En 1884, el sueño renació cuando la ciudad de Toledo tomó el control de los activos de la escuela. & # 160La ciudad reabrió la institución como Escuela de Capacitación Manual en el mismo año. & # 160Los estudiantes que asistían a la escuela recibieron un título de tres años en el que aprendieron tanto materias académicas como habilidades vocacionales. Los estudiantes debían tener al menos trece años para inscribirse.

A principios de la década de 1900, los administradores de la escuela movieron la institución hacia los estándares de las universidades modernas. Sin embargo, la escuela luchó financieramente durante esta era. & # 160La universidad reorganizó y expandió su oferta en las dos primeras décadas del siglo XX, formando la Facultad de Artes y Ciencias, la Facultad de Comercio e Industria (también conocida como la Facultad de Administración de Empresas) y la Facultad de Educación. & # 160Como resultado de sus programas de grado ampliados, se matricularon más estudiantes. & # 160A finales de la década de 1910, la matrícula de estudiantes era de aproximadamente 1.400. Las actividades extracurriculares también se expandieron y en 1917 la universidad formó su primer equipo de fútbol.

La matrícula siguió aumentando en los años posteriores a la Primera Guerra Mundial, lo que requirió un importante programa de construcción. & # 160 Desafortunadamente, Estados Unidos pronto entró en la Gran Depresión & # 160. dificultades financieras. La administración de la universidad finalmente pudo utilizar los programas federales del New Deal para ayudar a financiar las mejoras del campus.

Durante la Segunda Guerra Mundial, la Universidad de Toledo firmó un contrato con el ejército de los Estados Unidos para ofrecer una serie de programas de capacitación y proporcionar alojamiento a las tropas. & # 160Los estudiantes de la institución formaron el primer capítulo universitario de la Cruz Roja en la nación durante la guerra y participaron en otras actividades para apoyar a los soldados estadounidenses. & # 160 La universidad creció enormemente después de que terminó la guerra cuando los veteranos se inscribieron en la universidad en el GI Factura. Además de otro aumento en la inscripción, la escuela pudo construir edificios adicionales y establecer la Fundación de Televisión del Gran Toledo, que se centró en la programación de televisión educativa.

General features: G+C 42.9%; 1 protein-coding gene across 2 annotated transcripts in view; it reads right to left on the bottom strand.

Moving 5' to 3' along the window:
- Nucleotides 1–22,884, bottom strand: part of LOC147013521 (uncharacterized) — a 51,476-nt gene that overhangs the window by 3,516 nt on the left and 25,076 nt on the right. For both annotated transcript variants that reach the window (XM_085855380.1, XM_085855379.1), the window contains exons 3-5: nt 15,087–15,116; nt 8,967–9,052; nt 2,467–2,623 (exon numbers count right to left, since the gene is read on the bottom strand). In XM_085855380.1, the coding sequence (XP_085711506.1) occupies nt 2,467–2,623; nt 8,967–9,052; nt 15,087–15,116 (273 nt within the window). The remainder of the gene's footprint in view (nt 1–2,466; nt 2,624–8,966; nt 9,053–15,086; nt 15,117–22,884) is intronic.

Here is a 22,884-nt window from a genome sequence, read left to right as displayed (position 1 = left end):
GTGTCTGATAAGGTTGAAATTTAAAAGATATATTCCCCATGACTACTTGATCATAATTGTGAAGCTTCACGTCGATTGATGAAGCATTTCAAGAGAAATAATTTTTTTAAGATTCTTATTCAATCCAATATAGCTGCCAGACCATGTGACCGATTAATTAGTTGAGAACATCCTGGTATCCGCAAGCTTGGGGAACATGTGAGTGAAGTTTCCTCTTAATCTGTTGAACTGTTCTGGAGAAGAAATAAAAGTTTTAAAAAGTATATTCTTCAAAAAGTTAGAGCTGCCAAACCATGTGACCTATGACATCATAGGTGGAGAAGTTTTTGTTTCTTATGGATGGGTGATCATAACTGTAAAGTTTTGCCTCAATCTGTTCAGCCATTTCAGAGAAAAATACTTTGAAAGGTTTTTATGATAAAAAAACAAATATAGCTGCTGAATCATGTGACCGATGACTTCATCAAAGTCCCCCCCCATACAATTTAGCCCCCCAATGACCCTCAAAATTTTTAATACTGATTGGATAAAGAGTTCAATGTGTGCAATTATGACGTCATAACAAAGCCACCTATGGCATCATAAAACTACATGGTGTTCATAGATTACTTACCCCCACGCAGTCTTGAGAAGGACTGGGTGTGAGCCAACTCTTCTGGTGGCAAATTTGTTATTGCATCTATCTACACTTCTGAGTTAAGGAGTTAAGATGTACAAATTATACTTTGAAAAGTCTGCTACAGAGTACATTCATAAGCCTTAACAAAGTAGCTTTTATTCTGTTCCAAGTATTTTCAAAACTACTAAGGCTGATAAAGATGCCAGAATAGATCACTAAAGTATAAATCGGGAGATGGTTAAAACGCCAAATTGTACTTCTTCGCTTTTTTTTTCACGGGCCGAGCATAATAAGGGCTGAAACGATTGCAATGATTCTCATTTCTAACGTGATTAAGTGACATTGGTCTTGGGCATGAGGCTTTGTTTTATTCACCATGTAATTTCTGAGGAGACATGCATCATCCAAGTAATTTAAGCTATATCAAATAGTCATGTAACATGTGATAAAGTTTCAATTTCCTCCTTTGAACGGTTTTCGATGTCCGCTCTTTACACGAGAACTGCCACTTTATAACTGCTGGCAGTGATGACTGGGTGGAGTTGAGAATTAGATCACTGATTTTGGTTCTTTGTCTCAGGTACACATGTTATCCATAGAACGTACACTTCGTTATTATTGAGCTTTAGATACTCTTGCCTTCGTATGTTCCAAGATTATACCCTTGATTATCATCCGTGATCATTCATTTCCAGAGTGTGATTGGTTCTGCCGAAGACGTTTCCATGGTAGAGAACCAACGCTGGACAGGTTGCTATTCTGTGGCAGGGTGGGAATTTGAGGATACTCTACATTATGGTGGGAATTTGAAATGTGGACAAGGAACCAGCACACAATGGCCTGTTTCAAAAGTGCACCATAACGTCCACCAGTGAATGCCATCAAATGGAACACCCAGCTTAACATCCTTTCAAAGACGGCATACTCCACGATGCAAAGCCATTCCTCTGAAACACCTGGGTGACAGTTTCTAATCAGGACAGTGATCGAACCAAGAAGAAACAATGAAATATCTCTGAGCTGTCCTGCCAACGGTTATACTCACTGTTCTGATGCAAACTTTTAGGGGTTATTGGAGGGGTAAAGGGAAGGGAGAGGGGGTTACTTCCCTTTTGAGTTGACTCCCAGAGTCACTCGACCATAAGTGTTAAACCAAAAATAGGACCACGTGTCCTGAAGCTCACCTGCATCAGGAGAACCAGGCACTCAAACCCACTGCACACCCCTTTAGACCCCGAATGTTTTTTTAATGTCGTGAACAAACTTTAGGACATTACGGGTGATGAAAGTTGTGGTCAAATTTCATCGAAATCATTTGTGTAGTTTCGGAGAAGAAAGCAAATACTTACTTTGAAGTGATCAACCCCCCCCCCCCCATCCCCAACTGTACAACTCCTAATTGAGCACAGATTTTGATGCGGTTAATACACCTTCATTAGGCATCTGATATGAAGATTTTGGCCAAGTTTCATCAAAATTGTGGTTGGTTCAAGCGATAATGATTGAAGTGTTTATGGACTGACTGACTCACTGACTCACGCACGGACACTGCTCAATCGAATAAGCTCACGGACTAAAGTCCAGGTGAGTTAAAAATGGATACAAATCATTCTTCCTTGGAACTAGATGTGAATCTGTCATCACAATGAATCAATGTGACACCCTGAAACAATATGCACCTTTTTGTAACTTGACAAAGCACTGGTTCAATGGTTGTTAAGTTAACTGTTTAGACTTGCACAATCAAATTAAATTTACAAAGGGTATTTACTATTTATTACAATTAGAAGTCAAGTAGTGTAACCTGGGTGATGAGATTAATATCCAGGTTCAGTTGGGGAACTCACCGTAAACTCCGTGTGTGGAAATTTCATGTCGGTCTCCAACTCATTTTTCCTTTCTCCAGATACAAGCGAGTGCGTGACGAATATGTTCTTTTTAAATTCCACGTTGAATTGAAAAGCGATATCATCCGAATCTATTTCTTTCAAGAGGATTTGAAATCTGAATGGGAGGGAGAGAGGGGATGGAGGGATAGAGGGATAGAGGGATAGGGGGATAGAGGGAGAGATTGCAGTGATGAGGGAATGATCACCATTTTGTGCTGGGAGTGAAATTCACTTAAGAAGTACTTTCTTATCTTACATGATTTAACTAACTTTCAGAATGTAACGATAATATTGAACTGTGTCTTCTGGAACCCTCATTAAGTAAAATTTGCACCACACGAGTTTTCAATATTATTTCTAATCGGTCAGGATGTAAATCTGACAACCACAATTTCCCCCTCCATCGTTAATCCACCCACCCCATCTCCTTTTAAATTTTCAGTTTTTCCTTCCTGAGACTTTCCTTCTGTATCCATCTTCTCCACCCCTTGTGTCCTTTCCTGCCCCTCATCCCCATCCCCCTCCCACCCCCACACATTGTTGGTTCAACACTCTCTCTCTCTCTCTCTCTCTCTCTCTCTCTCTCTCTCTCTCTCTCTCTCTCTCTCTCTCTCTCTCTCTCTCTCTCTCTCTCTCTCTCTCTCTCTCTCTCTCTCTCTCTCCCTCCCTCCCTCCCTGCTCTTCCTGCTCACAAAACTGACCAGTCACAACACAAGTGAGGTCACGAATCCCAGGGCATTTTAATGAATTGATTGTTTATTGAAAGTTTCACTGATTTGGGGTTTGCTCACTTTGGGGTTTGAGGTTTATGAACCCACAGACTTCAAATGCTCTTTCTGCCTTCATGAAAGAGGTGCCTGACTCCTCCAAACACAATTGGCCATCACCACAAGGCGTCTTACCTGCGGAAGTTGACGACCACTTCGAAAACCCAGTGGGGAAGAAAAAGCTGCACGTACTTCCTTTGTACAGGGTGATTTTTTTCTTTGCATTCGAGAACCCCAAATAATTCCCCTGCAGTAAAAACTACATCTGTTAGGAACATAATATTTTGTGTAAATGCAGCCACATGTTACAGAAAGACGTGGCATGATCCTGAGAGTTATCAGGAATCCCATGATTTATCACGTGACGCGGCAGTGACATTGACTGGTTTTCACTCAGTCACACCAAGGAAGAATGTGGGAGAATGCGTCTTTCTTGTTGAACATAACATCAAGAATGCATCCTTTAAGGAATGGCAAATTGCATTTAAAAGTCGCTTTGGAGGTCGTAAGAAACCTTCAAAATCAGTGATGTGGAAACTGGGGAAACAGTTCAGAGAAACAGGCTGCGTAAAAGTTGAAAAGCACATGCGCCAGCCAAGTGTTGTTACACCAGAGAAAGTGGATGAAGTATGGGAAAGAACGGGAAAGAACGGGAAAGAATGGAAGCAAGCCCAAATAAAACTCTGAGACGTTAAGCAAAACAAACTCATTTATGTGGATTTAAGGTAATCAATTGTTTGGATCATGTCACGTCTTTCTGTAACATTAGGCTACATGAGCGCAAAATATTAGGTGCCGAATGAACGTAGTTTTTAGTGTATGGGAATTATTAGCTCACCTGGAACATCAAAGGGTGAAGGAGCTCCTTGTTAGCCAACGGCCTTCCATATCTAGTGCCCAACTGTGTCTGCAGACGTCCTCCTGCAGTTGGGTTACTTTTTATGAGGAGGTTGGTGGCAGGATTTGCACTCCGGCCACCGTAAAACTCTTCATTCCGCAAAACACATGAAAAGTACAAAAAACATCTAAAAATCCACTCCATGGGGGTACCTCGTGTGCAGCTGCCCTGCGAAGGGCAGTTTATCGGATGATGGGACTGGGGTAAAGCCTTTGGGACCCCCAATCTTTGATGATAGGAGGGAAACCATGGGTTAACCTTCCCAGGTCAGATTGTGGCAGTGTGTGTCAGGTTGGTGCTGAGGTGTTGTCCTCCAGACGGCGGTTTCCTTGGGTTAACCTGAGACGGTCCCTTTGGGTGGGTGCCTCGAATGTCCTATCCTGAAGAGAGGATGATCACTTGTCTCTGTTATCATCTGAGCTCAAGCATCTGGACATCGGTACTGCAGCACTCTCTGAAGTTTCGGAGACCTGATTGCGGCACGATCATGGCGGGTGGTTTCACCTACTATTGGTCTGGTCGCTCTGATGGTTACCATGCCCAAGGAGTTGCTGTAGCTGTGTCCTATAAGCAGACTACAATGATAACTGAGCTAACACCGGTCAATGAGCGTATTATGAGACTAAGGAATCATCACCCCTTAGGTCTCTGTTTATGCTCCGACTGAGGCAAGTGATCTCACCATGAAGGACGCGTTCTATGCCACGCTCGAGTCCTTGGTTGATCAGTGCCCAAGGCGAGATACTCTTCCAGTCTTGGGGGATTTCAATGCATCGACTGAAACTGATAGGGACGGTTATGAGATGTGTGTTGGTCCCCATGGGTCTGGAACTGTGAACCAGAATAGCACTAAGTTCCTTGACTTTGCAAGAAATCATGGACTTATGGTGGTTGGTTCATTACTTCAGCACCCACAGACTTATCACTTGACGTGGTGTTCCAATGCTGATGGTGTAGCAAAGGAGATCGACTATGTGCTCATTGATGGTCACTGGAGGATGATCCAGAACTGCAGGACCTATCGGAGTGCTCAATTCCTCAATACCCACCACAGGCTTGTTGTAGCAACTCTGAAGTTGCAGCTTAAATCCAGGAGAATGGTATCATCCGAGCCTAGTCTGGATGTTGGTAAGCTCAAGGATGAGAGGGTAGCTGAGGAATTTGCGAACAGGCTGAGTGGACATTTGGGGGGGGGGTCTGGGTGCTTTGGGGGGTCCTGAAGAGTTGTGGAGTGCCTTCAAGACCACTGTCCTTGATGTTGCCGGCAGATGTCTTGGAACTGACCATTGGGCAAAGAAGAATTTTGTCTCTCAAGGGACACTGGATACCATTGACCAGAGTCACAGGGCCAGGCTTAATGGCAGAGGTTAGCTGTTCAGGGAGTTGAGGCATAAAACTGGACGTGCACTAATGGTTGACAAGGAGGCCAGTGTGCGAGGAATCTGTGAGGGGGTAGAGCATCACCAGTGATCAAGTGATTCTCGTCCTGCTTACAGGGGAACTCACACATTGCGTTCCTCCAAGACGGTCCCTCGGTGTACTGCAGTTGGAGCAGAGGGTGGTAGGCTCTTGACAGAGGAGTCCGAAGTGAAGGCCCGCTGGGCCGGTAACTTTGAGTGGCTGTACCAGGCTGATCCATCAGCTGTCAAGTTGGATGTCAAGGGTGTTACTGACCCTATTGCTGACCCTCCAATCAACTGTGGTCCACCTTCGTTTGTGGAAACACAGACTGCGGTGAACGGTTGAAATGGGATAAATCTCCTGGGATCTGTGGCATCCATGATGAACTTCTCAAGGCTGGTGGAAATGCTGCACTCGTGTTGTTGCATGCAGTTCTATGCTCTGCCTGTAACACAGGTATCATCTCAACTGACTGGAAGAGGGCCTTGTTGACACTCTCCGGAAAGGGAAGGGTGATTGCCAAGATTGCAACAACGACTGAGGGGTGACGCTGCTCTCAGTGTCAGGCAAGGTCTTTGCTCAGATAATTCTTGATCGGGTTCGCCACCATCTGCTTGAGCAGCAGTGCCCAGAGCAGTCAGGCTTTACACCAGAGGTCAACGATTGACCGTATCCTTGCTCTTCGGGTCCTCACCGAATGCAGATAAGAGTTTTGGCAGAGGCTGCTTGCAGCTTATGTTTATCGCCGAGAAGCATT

Hasta 1967, la Universidad de Toledo era una universidad municipal y recibía una parte importante de su presupuesto de la ciudad. & # 160 Esta situación suponía una carga importante tanto para Toledo como para la universidad. Como resultado, la legislatura estatal votó, el 1 de julio de 1967, hacer de la Universidad de Toledo una universidad estatal. Los estudiantes participaron en una serie de protestas a fines de la década de 1960 y principios de la de 1970, relacionadas con la guerra en Vietnam y las reacciones a la violencia en el campus en otras instituciones, pero sus esfuerzos se mantuvieron pacíficos.

La Universidad de Toledo ha seguido creciendo tanto en número de estudiantes como en tamaño del campus a fines del siglo XX y principios del XXI. & # 160Hoy en día, la institución inscribe a más de veinte mil estudiantes cada año y se jacta de programas sobresalientes. en farmacia e ingeniería.


Contenido

Fundación e historia temprana Editar

La Universidad de Toledo comenzó en 1872 como una escuela privada de artes y oficios que ofrecía asignaturas como pintura y dibujo arquitectónico. [8] La idea detrás de la escuela fue impulsada por Jesup Wakeman Scott, editor de un periódico local, quien publicó un panfleto en 1868 titulado "Toledo: Futura gran ciudad del mundo". [8] La publicación de Scott expresó su creencia de que el centro del comercio mundial se estaba moviendo hacia el oeste, y para 1900 estaría ubicado en Toledo. En preparación para la esperada expansión hacia el oeste del comercio mundial a Toledo, Scott donó 160 acres de tierra como donación para una universidad y el Universidad de Artes y Oficios de Toledo fue incorporada el 12 de octubre de 1872. [9] La misión original de la universidad era "proporcionar a los artistas y artesanos las mejores instalaciones para una alta cultura en sus profesiones". [8] Scott murió en 1874, un año antes de que la universidad abriera en una antigua iglesia en el centro de Toledo. [8] A finales de la década de 1870, la escuela estaba en problemas financieros y después de treinta años en funcionamiento, la escuela cerró en 1878. [8] El 8 de enero de 1884, los activos de la escuela pasaron a ser propiedad de la ciudad de Toledo. La escuela reabrió como la subdirección de la ciudad como el Escuela de Formación Manual de Toledo. Ofreció un programa de tres años para estudiantes de al menos 13 años que recibieron instrucción tanto académica como manual. [8]